Chopped mushrooms (coarse or fine) sauteed with minced garlic and a dash of soy sauce, green olive tapenade, hummus blended with paprika and minced onion or pepper flakes, yogurt blended with dill and slivered radishes, buttery mashed potatoes with arugula and dots of sirachia (?) I've played around with this a couple times.

Creative.

I'm betting Marisa can help me out here -- What are the best sources for replacement gaskets? I have a number of canning jars and also canisters with worn-out or missing gaskets, and I absolutely cannot find replacement ones as wide or thick as the originals. I'm using three at a time for thickness, but that doesn't help with the width problem. I have looked and looked on-line and tried a number of kitchen and hardware stores with no luck. Thank you, thank you for any and all solid leads!

Check Lehmans.com, they carry all the old time canning equipment, including replacement seals for the old bailing wire jars. If you're looking for replacement seals for European jars, Fantes.com is your best bet.

I hope I can get this in just under the wire...my boyfriend and I are finally living in a place where we'll have enough room to start canning and preserving. What's a good and easy small-batch recipe that we can do this fall?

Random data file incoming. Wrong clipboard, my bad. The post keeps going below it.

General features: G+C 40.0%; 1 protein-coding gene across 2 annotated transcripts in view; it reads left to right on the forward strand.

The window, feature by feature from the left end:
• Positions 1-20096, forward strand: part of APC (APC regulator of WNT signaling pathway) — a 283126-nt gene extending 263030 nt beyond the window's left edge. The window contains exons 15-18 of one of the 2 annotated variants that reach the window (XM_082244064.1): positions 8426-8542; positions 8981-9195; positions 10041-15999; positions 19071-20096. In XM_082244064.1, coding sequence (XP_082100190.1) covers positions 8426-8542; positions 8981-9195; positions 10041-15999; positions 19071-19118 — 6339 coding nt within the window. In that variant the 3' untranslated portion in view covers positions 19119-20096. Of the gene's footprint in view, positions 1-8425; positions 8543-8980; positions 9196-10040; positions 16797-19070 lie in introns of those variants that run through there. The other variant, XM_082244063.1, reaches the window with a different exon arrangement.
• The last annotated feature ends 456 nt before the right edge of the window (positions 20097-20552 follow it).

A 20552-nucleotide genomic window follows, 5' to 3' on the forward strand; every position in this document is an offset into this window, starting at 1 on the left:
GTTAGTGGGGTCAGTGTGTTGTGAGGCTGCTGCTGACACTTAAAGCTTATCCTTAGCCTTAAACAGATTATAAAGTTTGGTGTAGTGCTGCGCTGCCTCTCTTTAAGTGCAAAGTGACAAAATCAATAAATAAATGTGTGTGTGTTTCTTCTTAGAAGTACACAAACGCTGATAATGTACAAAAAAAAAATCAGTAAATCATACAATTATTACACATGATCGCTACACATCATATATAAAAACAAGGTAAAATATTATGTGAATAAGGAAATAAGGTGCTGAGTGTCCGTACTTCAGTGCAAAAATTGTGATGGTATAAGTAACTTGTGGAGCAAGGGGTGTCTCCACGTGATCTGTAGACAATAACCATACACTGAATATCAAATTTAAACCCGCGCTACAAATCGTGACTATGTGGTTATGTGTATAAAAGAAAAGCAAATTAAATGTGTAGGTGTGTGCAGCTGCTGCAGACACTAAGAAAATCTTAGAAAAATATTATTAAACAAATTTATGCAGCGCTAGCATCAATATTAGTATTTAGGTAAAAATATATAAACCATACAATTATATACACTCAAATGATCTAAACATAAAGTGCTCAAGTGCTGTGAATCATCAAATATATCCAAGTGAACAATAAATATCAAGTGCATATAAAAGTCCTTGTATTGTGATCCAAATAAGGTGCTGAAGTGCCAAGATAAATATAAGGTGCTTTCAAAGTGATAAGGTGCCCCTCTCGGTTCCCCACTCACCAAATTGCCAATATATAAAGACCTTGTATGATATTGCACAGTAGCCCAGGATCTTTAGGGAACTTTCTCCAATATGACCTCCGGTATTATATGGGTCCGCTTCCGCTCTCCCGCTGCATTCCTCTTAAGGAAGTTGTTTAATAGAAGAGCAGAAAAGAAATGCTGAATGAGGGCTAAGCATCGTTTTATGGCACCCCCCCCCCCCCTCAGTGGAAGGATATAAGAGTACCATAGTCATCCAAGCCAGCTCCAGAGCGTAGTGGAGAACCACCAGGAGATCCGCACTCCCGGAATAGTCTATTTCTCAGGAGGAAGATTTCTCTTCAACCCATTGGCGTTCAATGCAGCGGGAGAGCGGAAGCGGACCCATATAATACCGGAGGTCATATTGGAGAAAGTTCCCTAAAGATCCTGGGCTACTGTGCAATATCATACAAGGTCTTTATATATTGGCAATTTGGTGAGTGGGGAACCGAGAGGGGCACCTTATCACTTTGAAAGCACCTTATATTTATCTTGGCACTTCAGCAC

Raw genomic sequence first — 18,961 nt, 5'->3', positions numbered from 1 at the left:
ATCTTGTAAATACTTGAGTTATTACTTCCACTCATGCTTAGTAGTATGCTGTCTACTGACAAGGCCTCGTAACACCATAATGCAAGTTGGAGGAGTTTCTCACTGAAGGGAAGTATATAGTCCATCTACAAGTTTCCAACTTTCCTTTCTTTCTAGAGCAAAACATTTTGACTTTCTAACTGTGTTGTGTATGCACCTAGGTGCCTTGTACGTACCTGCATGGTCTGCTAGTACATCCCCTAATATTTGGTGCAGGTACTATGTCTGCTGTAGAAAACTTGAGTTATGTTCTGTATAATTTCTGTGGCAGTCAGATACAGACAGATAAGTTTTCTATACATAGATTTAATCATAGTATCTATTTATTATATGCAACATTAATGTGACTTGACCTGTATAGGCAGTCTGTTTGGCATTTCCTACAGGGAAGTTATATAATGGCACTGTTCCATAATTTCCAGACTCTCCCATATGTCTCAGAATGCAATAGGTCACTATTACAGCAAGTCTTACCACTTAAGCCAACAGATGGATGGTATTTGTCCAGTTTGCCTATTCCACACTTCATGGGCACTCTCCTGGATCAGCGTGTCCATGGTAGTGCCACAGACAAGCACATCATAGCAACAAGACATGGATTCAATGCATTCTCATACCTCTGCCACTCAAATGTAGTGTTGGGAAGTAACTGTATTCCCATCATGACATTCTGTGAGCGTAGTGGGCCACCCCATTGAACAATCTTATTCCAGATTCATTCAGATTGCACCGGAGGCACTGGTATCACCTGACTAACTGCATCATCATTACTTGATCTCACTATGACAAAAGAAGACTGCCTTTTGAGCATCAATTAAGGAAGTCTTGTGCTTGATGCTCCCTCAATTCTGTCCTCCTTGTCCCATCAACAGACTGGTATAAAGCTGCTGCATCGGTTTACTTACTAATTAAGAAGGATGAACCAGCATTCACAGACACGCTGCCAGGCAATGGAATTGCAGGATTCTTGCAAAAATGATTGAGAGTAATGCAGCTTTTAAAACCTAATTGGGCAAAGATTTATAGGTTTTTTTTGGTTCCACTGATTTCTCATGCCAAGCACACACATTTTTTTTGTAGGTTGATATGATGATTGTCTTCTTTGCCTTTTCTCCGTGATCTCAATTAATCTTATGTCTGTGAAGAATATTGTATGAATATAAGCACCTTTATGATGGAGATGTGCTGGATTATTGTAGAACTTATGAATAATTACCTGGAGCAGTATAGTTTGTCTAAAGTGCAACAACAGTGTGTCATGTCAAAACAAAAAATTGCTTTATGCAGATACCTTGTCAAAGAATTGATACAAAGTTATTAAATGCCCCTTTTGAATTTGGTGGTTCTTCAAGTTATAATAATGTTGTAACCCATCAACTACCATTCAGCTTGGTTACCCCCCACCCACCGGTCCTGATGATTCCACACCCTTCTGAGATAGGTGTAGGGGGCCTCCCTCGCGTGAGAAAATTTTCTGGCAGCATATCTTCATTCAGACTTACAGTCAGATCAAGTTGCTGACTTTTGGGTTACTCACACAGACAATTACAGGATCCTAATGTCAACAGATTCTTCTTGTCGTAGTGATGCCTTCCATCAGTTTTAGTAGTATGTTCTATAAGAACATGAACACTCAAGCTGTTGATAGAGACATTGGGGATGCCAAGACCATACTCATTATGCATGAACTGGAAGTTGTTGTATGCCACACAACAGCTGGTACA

Well, I am just as new as you. I made my first recipe last night, this week's Pear and Chocolate Jam. Very basic and will use up nice local pears.

Pear and Chocolate Jam

What size pressure canner would you recommend?

I have a small kitchen and so use the 16 quart Presto pressure canner. It doesn't have a giant footprint but still holds seven quarts or nine pints. If you've got unlimited space, you can always go bigger. However, I find that it does everything I need it to without overwhelming my storage capacity.

My 13 year old daughter is probably going to be diagnosed with an ulcer. The doctor gave us a list of recommended foods to avoid and to consume today, and I am having a hard time figuring out what to cook. She is a picky eater and thin, so she needs to have enough calories. She is supposed to avoid tomatoes and tomato sauces, salsa, pizza, spicy foods, garlic, onions, chocolate, butter, oils, salad dressings, and eat lean meats, fruits, veggies, crackers, cheese, pasta. etc. She eats pasta with butter because she doesn't like sauce, so that won't work. She loves cheese and Mexican food. She likes veggies, but with ranch dressing. Where can I start?